Root Canal Treatment: Purpose and Procedure
Located inside of teeth, root canals are hollow chambers, which house important soft materials and the nerves of teeth. When teeth are damaged by injury or extensive decay, root canals can become exposed to bacteria and debris in the mouth. In a healthy tooth, a root canal is sealed off from irritants, however, when the root canal has been breached by damage or decay, it becomes infected. Because nerve endings are involved, infected root canals can produce moderate to severe discomfort in patients. To repair damaged root canals, our dentist performs root canal therapy.
Root Canal Treatment Saves Teeth from Extraction
Simply put, root canal therapy allows patients to retain severely damaged teeth. When an infected root canal goes untreated, the tooth will eventually die—thus requiring removal. By cleaning out the infection and irritation in the root canal, our dentist can eliminate this threat and restore the tooth from the inside out.
An Overview of the Root Canal Treatment Procedure
Teeth cannot self-heal. When a tooth is injured or damaged, it requires professional treatment to stop the condition from worsening and to restore tooth function. Root canal therapy accomplishes this by preventing the infection from worsening to the point that a tooth dies while also restoring a patient’s ability to use their tooth without pain or discomfort.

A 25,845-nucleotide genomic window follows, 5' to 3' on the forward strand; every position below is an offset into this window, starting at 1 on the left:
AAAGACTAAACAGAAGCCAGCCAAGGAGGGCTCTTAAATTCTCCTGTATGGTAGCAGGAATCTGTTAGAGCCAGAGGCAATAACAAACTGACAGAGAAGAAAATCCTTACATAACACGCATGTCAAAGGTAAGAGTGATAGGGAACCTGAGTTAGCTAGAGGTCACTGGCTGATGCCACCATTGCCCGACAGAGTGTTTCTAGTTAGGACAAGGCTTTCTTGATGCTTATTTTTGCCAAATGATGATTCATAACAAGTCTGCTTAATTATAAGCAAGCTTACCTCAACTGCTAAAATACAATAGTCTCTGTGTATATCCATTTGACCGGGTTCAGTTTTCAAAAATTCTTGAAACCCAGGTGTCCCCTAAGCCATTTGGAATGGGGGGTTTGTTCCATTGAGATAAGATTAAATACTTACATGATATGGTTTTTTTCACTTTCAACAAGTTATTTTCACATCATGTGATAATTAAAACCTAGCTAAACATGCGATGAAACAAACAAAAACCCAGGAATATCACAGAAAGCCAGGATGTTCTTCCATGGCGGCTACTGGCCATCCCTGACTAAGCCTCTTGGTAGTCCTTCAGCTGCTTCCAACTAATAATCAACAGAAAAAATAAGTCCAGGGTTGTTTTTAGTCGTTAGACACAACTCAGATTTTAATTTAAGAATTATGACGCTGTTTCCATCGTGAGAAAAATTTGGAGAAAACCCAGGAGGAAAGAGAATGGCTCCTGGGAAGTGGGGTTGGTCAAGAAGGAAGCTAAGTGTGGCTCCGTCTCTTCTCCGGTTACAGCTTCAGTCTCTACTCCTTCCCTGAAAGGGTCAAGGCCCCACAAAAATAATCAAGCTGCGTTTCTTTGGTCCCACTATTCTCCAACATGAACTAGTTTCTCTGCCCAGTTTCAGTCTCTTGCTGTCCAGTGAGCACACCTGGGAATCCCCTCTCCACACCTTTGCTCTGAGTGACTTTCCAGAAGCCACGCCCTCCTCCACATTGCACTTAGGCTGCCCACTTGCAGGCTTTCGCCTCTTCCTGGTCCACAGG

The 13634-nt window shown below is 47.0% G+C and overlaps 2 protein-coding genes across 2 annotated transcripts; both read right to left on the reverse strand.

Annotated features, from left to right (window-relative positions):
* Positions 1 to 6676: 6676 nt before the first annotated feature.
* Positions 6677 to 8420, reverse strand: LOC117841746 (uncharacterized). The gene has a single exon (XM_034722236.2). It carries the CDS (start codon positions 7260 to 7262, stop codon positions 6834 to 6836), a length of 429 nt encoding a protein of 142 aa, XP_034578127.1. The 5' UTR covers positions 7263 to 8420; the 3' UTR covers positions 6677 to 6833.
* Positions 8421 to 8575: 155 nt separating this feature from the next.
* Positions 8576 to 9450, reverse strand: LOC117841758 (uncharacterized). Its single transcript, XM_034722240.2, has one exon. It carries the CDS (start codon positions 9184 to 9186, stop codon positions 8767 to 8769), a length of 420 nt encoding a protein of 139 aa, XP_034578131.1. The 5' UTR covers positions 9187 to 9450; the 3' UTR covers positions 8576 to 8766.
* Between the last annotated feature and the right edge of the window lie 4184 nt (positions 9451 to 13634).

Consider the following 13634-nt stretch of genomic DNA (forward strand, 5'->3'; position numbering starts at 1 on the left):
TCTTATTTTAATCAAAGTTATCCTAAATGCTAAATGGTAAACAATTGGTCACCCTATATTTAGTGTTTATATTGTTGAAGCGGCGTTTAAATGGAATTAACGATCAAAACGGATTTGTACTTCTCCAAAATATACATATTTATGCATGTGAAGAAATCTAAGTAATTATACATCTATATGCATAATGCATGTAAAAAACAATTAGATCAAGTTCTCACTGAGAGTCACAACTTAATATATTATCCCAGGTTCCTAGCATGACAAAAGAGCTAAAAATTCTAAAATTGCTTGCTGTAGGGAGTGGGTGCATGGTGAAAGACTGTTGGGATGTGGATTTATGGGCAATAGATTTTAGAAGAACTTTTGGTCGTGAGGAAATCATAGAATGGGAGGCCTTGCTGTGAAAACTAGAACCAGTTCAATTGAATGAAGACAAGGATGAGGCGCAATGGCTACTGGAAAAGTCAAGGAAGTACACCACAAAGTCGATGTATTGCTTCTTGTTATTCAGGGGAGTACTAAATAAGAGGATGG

Using small, precise dental tools, our dentist will gently enter the root canal chamber and remove the infected material. The dying nerve will be removed and the inside of the tooth will be irrigated to remove all debris and irritants. Once the interior structures of the tooth have been thoroughly cleaned, our dentist will then sea the inside of the tooth to protect it from further damage. Once the tooth is sealed, patient will no longer feel discomfort associated with an infected root canal.
In some cases, patients may require a restoration in addition to root canal treatment. If this is the case, our dentist will restore the outside of the tooth with a filling or crown.
For more information about root canal treatment, contact the office of Dr. Jason Erickson today.